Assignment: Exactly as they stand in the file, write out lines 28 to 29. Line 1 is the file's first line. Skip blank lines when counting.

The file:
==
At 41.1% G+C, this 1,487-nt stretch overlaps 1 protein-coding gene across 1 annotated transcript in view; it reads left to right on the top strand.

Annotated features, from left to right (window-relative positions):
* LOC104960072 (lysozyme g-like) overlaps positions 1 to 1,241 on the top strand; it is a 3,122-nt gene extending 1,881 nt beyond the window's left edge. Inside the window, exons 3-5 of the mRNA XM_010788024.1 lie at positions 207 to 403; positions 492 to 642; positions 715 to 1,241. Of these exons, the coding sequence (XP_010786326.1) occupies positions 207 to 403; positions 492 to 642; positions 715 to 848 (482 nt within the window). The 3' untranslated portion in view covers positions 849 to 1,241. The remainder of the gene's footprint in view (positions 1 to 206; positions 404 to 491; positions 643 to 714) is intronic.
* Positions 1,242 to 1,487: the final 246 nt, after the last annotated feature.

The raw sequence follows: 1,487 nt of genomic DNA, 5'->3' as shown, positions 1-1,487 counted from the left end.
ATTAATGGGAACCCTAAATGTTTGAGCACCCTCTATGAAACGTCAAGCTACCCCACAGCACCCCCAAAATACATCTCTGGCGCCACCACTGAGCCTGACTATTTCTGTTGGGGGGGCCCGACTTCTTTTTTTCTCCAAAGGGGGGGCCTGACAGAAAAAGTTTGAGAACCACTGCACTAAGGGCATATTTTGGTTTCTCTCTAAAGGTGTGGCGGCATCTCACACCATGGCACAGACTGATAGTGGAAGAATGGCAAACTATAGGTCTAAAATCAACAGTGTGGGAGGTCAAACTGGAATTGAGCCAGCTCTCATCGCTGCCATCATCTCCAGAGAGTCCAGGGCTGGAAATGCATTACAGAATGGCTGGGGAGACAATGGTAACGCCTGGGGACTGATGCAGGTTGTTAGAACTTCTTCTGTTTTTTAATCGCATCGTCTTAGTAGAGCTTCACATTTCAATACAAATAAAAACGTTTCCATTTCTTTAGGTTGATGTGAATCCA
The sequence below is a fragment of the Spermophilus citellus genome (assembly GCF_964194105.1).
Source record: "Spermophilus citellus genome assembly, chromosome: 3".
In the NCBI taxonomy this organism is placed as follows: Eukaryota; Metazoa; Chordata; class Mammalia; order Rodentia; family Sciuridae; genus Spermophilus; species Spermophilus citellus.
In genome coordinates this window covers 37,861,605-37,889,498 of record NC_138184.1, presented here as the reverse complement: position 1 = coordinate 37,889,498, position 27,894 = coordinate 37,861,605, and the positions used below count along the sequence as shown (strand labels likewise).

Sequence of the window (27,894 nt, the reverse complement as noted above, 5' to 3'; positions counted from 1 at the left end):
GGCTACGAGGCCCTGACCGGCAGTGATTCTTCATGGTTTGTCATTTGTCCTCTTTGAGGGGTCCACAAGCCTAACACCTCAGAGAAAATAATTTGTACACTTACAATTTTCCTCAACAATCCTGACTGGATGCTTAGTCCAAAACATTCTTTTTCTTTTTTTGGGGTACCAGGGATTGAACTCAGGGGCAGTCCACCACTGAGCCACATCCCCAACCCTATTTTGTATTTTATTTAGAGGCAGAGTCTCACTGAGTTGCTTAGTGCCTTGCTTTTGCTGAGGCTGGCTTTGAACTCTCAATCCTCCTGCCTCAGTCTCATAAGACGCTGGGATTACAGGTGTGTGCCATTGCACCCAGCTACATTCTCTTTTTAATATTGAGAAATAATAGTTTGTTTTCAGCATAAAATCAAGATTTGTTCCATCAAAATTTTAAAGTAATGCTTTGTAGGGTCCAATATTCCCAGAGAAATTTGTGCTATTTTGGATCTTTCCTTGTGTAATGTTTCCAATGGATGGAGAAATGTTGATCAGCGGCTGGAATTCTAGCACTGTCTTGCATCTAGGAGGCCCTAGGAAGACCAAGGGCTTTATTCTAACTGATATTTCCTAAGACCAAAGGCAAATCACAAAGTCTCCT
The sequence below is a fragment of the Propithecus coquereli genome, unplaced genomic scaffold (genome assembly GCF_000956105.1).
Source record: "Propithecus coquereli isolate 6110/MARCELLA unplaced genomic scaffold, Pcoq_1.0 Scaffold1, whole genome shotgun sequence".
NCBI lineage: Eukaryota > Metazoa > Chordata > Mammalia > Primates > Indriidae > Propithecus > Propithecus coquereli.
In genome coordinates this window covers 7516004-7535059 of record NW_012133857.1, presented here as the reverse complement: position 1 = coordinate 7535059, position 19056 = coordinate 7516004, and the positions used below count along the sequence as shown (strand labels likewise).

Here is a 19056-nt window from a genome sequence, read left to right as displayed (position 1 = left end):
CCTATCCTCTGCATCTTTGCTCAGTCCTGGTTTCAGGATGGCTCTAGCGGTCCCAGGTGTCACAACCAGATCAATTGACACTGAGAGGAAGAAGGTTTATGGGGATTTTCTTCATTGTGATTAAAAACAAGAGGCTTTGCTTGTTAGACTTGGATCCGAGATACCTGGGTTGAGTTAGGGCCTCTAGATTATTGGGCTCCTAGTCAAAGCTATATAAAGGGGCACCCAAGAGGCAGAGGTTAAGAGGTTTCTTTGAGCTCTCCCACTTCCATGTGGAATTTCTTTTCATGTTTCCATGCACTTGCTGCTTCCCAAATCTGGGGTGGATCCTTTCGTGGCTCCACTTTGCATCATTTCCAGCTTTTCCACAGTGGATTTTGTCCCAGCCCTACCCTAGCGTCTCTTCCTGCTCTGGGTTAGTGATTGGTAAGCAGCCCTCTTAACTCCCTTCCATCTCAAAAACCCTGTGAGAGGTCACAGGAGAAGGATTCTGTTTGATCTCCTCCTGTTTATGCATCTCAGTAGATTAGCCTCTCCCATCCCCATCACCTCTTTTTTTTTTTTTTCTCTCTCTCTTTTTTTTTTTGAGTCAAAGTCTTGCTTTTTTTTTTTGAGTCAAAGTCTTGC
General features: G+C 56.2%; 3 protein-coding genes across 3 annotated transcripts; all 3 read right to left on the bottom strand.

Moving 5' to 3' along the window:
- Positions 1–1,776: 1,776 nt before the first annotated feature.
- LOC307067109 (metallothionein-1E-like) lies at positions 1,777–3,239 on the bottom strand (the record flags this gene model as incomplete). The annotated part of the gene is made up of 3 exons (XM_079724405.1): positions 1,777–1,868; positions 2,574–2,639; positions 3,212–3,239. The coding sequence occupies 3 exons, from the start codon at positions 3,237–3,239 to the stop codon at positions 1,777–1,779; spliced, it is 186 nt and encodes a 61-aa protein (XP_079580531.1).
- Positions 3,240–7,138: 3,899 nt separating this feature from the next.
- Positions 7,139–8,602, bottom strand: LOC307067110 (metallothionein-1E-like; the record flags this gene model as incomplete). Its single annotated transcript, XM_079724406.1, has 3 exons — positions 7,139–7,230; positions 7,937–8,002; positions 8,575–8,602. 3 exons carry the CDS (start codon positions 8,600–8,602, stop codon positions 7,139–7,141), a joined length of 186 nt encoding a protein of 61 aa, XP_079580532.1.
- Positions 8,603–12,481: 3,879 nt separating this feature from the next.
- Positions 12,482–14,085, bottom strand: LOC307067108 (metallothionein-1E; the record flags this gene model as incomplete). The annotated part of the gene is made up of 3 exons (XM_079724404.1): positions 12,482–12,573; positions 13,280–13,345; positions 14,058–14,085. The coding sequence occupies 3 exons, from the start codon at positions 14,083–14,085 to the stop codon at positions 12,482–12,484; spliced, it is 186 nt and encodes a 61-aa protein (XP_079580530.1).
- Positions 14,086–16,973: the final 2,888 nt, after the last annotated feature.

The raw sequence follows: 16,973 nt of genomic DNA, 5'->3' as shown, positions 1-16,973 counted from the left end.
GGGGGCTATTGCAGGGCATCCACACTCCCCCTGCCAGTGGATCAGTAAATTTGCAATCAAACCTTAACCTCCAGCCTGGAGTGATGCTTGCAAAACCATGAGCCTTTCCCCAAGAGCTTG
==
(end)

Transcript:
The raw sequence follows: 16,973 nt of genomic DNA, 5'->3' as shown, positions 1-16,973 counted from the left end.
GGGGGCTATTGCAGGGCATCCACACTCCCCCTGCCAGTGGATCAGTAAATTTGCAATCAAACCTTAACCTCCAGCCTGGAGTGATGCTTGCAAAACCATGAGCCTTTCCCCAAGAGCTTG